Hammond's speech to delegates in Manchester on Monday, defended the market-based economy and called opposition leader Jeremy Corbyn "a clear and present danger" to the prosperity of Britain. A further 100 million pounds will be committed for 33 new road projects in the north of England. "So we say to Corbyn "bring it on", he said. "We must listen to them and we must respond".
Hammond also hinted there may be some room for help to business in the November budget: "What I've said in previous fiscal events is we have the flexibility to respond to support the economy through what is a very hard period as we negotiate our exit from the European Union".
With Brexit fears putting further pressure on the younger generation, Mrs May said making the United Kingdom a fairer place to live for ordinary working people was a priority.
"Leadership is about ensuring that you have a team of people who aren't yes men, but a team of people of different voices around the table so that we can discuss matters, come to an agreement and then put that government view forward and that is exactly what we've done".
"And while no-one suggests a market economy is ideal, it is the best system yet designed for making people steadily better off over time and underpinning strong and sustainable public services for everyone".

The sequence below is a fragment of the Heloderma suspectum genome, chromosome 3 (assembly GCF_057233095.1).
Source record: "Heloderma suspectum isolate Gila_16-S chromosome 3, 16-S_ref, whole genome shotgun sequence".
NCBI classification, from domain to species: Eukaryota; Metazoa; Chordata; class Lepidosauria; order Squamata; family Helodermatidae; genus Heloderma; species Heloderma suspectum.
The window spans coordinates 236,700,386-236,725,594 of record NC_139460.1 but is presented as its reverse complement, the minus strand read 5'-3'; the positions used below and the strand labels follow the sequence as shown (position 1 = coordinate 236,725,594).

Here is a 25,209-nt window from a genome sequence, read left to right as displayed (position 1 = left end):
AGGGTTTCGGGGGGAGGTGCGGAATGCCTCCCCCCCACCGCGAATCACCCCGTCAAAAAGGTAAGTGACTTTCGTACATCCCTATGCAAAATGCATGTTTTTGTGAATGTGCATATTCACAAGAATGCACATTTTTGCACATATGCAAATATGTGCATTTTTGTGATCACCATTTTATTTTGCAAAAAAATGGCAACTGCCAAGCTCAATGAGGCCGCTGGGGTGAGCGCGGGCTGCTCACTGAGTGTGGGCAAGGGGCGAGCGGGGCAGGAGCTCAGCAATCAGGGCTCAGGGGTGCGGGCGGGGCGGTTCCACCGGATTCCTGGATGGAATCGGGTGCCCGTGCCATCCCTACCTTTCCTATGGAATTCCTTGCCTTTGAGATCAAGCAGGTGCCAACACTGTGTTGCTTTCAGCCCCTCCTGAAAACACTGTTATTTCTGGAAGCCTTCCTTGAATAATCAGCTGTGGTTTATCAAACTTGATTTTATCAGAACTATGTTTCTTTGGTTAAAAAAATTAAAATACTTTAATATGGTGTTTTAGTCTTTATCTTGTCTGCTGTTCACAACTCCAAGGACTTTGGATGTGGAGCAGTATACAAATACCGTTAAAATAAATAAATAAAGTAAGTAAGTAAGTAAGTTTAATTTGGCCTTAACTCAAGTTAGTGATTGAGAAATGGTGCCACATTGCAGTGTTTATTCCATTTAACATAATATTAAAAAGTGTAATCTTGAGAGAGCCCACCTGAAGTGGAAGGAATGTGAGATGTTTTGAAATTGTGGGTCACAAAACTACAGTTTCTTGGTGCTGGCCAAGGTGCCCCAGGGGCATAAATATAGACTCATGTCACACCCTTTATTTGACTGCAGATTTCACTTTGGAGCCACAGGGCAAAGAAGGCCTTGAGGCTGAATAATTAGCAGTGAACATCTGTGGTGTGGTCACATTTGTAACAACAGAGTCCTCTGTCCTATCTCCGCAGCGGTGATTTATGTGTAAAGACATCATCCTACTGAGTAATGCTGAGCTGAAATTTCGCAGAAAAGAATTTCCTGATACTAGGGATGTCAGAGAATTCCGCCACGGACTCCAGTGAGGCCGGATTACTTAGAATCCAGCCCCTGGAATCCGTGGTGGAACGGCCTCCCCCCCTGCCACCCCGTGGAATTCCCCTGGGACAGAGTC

He urged Conservative activists to take on the argument voiced at Labour's conference in Brighton last week that the capitalist economic model which has held sway since the time of Margaret Thatcher had failed.
"It was a speech that contained more baseless smears on Labour than Tory policy announcements". Thirty years ago, the Conservatives would have had no problem in countering what Jeremy Corbyn stands for.
Responding to the chancellor's comments, Carolyn Fairbairn, director general of the Confederation of British Industry, said the United Kingdom is facing a generation defining-challenge. "We need to hear much more from Mr Corbyn and his team in the coming months and years as to how they plan to work with business large, and small, to make sure that we have the right skills, the right infrastructure and the right investment to deliver the vision of a post-Brexit British economy that they are describing". A potent cocktail of Brexit uncertainty and dogma-driven politics on both left and right threatens jobs, investment and living standards. "Now is not the time for half measures".